10. Oh dear, oh dear (sob), I’ve been banned – yet again – from that fountainhead of ignorance and superstition, the Climate Conversation Group, presumably for the following comments:

    Richard Treadgold, when I visit this site, my thoughts turn to poetry; specifically, William Blake, “London”, second verse:

    “In every cry of every Man,
    In every Infants cry of fear,
    In every voice: in every ban,
    The mind-forg’d manacles I hear”

    You and your ilk wear your tawdry predjudice and ignorance like a badge of honour; amusing, but also rather sad, like this Monty Python skit:


    Mathturbating again, Richard Cumming?

    Mathturbation: What pseudoscientists, cranks and charlatans use to “prove” their self-indulgent theories.

    Of course, Treadgold has no problem with such measured comments as:

    Mr Renowden and his silly, poisonous, venal and highly selective blog

    Well, Mr. Treadgold, at least we aren’t hypocrites…

    1. Uh, not sure if I should feel sorry (for your banning) or envious 😉
      Its in the end a time wasting distraction to engage over in the echo chambers with the ever repeating ear worms and mantras of excuses, straw men and circular referencing. Oh they are so happy if they think that they found a new crack in the veneer of reality only to realize, again and again, that its all imaginary.
      As of the latest, they ‘found’ the Tung and Zhou paper, claiming it proves that circulations and natural effects trump warming. If they at least would read the f… papers they find. There is well founded critique of the Tung/Zhou paper here but even if taken as fact, the Tung/Zhou paper peels out the most striking uninterrupted straight line warming trend from the graphs seen so far plus, extrapolation of the trends they see would hint to a very strong return of atmospheric warming over the next years as their oscillation signal would positively add to the AGW trend line instead of dampening it at present.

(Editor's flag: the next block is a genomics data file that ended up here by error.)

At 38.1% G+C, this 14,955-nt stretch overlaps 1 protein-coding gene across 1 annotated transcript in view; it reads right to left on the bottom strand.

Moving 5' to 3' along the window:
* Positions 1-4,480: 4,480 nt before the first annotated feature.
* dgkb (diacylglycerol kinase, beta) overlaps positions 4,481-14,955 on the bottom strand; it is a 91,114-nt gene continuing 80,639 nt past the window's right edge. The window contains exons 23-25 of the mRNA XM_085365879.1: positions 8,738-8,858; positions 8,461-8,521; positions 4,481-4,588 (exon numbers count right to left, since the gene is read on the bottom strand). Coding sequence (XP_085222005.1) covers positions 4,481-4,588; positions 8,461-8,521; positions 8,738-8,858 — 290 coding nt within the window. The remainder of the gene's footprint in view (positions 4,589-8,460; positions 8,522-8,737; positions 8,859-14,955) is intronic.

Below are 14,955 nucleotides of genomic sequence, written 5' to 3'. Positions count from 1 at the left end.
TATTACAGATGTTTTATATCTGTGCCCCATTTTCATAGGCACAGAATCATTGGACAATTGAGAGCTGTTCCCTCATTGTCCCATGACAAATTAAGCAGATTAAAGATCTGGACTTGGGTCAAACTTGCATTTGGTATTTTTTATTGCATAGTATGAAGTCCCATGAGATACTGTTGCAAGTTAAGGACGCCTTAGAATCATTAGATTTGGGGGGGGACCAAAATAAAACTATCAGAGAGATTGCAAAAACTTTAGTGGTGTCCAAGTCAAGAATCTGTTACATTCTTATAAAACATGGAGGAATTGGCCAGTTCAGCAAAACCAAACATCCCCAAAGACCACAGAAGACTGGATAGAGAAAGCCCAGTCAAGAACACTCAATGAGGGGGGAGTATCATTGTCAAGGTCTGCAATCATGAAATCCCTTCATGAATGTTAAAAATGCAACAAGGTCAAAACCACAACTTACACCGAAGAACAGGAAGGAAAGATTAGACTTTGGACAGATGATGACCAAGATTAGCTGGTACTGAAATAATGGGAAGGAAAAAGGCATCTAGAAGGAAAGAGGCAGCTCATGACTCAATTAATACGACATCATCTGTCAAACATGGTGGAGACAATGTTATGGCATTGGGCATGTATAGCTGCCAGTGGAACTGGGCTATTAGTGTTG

But of cause the real Gorilla in the room is always the ocean heat content, that makes up the vast majority of the energy imbalance stored and building, above which whatever wiggle theory is applied to the air temps is a moot side show….

    1. Thomas – Thames Transition Town (T3) have arranged with s4solar to import a container load of 3 kwPV tied to grid systems for installation around Thames at a “good” price. TCDC have agreed there is no need for a building permit so no cost there. 🙂 Let us know if you know of anyone who might be interested. You can find out more at the T3 website or at s4solar under the Thames deal.

        1. I’ve had a yarn with Ben Stanton of s4solar who is quoting me for a 3.2KW system and a 5 KW system with the option of a 5 KW inverter for the 3.2 KW system to allow subsequent expansion. He did a rough calculation of what the demand would be from that DLEVM1005 ecar if I get it – I would get by on the 3.2 KW system but 5 KW would be better. I only have the standard price yet but when I commit I will get to see how much benefit I get from the Thames deal – and I live in Auckland! It works if about 26 people sign up for a 20′ container load

          Thanks Macro

        2. Auckland is also not requiring a permit.
          Contact Energy have upped their stance on “Distributed Generation” (use this as subject in communications). They offer 17.285 cents/KWh. Currently no charge applies for meter or installation of meter.

  11. Gareth’s put a link to Peter Sinclair’s piece on the windbaggers in the Hot Tweets; I’ll also point out his related, rather useful post on just which energy systems, human activities, infrastructure or ecosystem imbalances have been killing all the birds. HINT: not the thingies involving panels or turbines.

    It would be impossible to improve on his introductory remarks –

    Among the big lies that windbaggers like to spread about wind energy, there are 2 that come up a lot.

    One is that wind turbines kill a lot of birds, relative to other human activities.

    The other is that windbaggers give a damn about birds.

    Exactly. Yep, it’s deniers and the poor all over again!